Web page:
Many of the plants that we grow – annuals, perennials or shrubs are herbs in the true sense of the word. Herbs can be used for a variety of purposes – adding that “natural” touch to food, medicines, dyes, essential oils for fragrances, pesticides and much more.
The Herb Society of America constructed the National Herb garden in 1980. It is the largest designed herb garden in any nation, and consists of perennial, annual and woody herbal plants.
Wouldn’t it be great if you could plant an herb garden yourself? Following are some tips that may make it easy for you to consider one:
The size of the herb garden: You need a very small plot (4 feet x 6 feet) in any corner of your surrounding. You can either plant the herbs directly on the available ground or choose containers to plant the herbs.
Caring for the herb garden: It is important to take care of herbs, especially during the changing seasons. You may need to maintain a consistency of temperature and take special care for the comfort of the plant.
What are the plants that are usually grown in a herb garden? You can pick any herb ranging from basil, borage, chervil, mint, chives, sesame to thyme. But remember that each plant has it’s own characteristics, and you need to understand the nature of the plant before opting for it.
Some herbs and their details for your herb garden:
BASIL (Ocimum basilicum): Known for its medicinal properties, Basil is one of the most attractive plants for a herb garden. You may choose to plant the seed directly in the garden in mid-May. Usually germination occurs in 7 to 10 days. You may even transplant it at a later stage. Basil is an excellent culinary herb and can add a distinct flavour to tomato juice and tomato pastes. It is also a remedy to cough and cold.
BORAGE (Borago officinalis): This is another annual and should be planted directly in the herb garden in mid May. It usually germinates in 7-10 days. If you’d like to transplant it, try it at an early stage when the plant is small. Borage is again a culinary herb that can provide tossed salads with an elusive flavour.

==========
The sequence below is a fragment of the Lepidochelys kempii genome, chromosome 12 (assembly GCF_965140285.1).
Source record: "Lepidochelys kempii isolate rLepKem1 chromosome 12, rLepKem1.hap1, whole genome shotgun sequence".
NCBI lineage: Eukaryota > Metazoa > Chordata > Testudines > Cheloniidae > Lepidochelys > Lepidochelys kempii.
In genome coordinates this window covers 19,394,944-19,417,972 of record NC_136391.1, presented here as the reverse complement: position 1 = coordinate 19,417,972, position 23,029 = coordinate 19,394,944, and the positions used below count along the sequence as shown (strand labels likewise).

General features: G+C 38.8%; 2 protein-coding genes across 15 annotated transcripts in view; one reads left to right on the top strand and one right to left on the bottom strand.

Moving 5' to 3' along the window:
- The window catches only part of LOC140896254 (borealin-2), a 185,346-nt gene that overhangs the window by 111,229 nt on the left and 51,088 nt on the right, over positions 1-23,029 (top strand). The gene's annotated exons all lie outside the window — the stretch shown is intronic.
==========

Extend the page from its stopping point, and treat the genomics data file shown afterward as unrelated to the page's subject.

CHERVIL (Anthriscus cerefolium): Adding that exotic flavour to egg dishes, this herb usually germinates over the fall, and survives the winter. Plant it directly in your herb garden, and do not attempt to transplant it.
CHIVES (Allium scboenoprasum): Growing from bulbets, these are really easy to grow in your herb garden. Germinating in 10 days, they often resemble fragile spears of grass. They can be transplanted and grow well even during drought. You can use them to flavor all kinds of sauces, salads and egg dishes.
DILL (Anethum graveolens): Often used to flavor pickles or meats, this annual foliage can be grown directly in the herb garden or a container. They usually do not survive transplantation.
LAVENDER (Lavandula): Often used for the purpose of fragrance, Lavender is a hardy perennial. They can add variety to your herb garden, as they are a welcome break from culinary herbs.
MINT (Mentha spicata): Mints are hardy perennials that spread by roots. You may opt to sow them indoors, and later transplant them to your herb garden. They grow best in good rich soil. They add that popular flavour to lemonade and fruit juices, jelly and other edibles.
SESAME (Sesamum orientale): Sesame is used to flavor breads and cookies. They need warmth for germination (that takes around 3 to 7 days) and are usually planted in any herb garden in May.
THYME (Thymus vulgaris): Used for flavouring soups, this can easily grow from seeds in your herb garden. They germinate in 21 to 30 days and the growth is slow when young.
How To Store The Herbs:
Now that your herb garden has given you herbs for cooking or for garnishing in salads, you need to store them the right way.
To dry herbs for use in winter, chop the heads of the leafy varieties in midsummer. Wash them with cold water and hang them to dry. Tie the stems together and put them in a paper bag with head inside (leaf inside & the stems near the opening). Tie the bag, and keep it aside for 2 – 3 weeks. Then take the herbs out, crumble the leaves, place them in a pan in the oven and allow them to get warmed (but not over 100 degrees). You may also choose to dry them in the sun. Finally store them in airtight containers in a cool place.
Now that you know how to cultivate a herb garden and store herbs as well, go ahead and cultivate exotic herbs in your herb garden for that special evening to show off your gardening and culinary skills.